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Julian (emperor)

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Golden coin depicting bearded man with diadem, facing right. The text around the edges reads FL CL IVLIANVS P F AVG, clockwise.
Julian in a solidus minted at Antioch.
Legend: Fl Cl Iulianus p f aug.
Roman emperor
Augustus3 November 361 – 26 June 363 (proclaimed in February 360)
PredecessorConstantius II
Caesar6 November 355 – 360
Constantinople, Roman Empire
Died26 June 363 (aged 31–32)
Samarra, Mesopotamia, Sassanid Empire
SpouseHelena (m. 355, died 360)
Flavius Claudius Julianus
Regnal name
Imperator Caesar Flavius Claudius Julianus Augustus
FatherJulius Constantius

Julian[i] (Latin: Flavius Claudius Julianus; Greek: Ἰουλιανός Ioulianos; 331 – 26 June 363) was the Caesar of the West from 355 to 360 and Roman emperor from 361 to 363, as well as a notable philosopher and author in Greek. His rejection of Christianity, and his promotion of Neoplatonic Hellenism in its place, caused him to be remembered as Julian the Apostate in Christian tradition. He is sometimes referred to as Julian the Philosopher.[4]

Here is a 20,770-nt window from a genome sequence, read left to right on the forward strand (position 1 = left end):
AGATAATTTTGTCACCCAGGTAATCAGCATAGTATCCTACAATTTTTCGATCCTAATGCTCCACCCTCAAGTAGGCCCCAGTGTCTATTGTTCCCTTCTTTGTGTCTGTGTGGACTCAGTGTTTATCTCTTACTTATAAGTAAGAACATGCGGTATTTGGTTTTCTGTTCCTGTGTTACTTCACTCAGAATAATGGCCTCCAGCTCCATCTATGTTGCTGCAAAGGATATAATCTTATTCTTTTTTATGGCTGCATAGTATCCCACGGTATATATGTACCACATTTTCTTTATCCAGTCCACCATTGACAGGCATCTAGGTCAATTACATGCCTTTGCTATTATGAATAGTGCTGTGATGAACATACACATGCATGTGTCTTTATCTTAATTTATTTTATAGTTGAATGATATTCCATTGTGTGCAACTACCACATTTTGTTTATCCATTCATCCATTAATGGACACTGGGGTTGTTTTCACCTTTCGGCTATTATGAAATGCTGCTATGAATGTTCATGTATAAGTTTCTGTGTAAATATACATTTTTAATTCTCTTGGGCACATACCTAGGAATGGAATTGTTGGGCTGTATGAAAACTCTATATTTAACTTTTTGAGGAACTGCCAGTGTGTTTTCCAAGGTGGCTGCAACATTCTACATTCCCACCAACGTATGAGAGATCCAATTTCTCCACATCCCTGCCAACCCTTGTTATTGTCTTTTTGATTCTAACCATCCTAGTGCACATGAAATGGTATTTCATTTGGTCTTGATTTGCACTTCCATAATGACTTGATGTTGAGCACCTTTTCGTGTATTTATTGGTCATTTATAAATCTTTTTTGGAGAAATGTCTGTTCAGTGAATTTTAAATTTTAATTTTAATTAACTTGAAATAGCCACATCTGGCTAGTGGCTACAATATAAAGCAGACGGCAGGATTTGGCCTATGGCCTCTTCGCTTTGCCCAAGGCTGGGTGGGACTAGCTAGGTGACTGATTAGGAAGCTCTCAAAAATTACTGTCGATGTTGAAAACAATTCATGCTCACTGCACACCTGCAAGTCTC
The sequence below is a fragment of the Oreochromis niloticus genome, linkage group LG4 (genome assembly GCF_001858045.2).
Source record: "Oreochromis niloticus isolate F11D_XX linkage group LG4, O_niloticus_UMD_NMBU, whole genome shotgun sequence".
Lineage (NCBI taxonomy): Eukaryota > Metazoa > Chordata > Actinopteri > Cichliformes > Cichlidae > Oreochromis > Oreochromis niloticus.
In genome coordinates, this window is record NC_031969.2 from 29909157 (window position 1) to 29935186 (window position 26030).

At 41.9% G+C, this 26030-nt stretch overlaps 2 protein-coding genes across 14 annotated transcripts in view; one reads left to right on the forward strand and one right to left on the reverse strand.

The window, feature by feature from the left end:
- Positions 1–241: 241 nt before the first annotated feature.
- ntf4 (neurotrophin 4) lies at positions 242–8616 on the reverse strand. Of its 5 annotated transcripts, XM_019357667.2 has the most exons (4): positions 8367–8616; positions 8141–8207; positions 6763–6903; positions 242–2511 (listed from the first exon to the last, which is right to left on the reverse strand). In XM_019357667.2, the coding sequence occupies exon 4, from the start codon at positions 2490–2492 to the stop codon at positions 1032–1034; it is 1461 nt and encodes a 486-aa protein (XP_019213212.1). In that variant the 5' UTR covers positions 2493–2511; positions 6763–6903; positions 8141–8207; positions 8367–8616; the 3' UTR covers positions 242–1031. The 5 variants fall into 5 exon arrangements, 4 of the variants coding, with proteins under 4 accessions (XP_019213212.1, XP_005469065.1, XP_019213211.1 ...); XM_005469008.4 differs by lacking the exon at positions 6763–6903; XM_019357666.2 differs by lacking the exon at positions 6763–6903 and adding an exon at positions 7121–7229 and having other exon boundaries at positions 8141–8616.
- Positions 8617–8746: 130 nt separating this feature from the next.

A nephew of Constantine the Great, Julian was one of few in the imperial family to survive the purges and civil wars during the reign of Constantius II, his cousin. Julian became an orphan as a child after his father was executed in 337, and spent much of his life under Constantius's close supervision. However, the emperor allowed Julian to pursue freely an education in the Greek-speaking east, with the result that Julian became unusually cultured for an emperor of his time. In 355, Constantius II summoned Julian to court and appointed him to rule Gaul. Despite his inexperience, Julian showed unexpected success in his new capacity, defeating and counterattacking Germanic raids across the Rhine and encouraging the ravaged provinces' return to prosperity. In 360, he was proclaimed emperor by his soldiers at Lutetia (Paris), sparking a civil war with Constantius. However, Constantius died before the two could face each other in battle, having allegedly named Julian as his successor.